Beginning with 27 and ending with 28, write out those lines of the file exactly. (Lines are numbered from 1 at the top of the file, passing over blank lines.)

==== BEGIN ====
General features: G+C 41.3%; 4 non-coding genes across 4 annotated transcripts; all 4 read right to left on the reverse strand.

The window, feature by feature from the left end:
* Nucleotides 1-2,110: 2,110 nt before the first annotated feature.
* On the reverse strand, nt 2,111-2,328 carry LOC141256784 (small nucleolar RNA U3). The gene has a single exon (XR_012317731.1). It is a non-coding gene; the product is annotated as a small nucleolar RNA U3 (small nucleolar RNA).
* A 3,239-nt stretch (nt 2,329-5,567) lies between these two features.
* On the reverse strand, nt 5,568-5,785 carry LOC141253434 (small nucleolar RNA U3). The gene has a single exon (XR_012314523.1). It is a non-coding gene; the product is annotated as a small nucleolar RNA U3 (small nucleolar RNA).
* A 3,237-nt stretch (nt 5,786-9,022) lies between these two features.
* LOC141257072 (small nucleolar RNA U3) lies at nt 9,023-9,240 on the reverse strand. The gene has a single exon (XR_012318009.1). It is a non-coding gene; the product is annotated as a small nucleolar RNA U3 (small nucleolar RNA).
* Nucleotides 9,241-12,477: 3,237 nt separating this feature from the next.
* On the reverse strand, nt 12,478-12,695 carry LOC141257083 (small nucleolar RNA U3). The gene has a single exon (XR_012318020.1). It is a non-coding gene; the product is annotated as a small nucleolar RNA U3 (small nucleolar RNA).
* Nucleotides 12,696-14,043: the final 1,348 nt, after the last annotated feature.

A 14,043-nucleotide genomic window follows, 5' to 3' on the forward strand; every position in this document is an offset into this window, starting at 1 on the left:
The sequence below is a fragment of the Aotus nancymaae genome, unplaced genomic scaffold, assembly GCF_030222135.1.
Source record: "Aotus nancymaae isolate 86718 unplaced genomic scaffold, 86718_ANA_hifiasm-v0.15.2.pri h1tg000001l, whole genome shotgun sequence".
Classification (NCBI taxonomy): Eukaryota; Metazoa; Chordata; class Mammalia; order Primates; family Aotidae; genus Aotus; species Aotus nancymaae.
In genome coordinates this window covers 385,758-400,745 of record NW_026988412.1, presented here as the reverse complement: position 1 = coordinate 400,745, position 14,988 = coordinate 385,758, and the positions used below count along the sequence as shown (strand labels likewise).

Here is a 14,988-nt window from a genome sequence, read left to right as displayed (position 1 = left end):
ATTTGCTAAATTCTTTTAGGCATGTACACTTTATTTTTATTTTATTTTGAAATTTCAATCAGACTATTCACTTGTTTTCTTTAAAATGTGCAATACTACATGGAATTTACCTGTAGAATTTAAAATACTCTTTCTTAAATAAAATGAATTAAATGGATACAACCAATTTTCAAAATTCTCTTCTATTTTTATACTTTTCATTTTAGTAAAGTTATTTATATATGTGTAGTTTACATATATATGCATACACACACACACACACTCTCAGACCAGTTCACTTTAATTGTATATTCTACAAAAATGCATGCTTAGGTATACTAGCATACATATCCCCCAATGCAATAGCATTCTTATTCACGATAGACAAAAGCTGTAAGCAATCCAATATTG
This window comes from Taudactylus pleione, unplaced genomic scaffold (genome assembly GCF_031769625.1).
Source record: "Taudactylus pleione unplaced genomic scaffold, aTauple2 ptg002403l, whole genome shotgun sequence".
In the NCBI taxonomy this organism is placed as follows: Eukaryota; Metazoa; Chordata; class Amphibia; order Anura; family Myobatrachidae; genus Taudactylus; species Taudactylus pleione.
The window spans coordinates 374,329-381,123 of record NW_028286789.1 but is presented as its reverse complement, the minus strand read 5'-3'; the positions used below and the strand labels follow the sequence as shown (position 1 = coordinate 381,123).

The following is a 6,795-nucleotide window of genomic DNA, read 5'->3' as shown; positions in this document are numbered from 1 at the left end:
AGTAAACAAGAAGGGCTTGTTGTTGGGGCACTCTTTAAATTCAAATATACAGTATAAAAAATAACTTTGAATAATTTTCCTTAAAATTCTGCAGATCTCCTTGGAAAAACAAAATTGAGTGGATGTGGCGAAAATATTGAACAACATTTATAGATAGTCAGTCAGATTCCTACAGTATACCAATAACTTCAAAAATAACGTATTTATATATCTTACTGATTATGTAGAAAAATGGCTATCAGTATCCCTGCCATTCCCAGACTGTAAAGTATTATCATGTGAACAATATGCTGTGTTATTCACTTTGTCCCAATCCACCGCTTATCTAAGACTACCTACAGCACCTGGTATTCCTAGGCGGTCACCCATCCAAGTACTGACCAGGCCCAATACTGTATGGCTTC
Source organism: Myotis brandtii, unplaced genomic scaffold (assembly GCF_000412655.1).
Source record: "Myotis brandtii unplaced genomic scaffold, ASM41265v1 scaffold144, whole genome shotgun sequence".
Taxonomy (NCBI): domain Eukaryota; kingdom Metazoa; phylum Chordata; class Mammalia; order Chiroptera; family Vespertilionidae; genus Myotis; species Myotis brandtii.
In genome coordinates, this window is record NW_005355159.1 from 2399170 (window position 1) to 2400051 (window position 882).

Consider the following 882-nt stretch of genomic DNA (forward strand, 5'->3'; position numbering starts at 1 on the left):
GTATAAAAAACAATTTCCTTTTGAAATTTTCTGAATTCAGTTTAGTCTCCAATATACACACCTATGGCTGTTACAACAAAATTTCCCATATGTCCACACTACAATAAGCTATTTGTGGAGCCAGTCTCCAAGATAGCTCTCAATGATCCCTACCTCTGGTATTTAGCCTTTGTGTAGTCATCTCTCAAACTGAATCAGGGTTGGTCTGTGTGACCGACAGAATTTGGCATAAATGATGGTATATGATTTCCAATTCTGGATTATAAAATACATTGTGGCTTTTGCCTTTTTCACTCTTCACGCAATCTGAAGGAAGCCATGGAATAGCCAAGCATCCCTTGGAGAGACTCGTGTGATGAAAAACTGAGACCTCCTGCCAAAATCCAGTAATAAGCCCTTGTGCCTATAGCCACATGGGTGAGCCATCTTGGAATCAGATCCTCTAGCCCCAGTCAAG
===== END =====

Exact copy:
Taxonomy (NCBI): domain Eukaryota; kingdom Metazoa; phylum Chordata; class Mammalia; order Chiroptera; family Vespertilionidae; genus Myotis; species Myotis brandtii.
In genome coordinates, this window is record NW_005355159.1 from 2399170 (window position 1) to 2400051 (window position 882).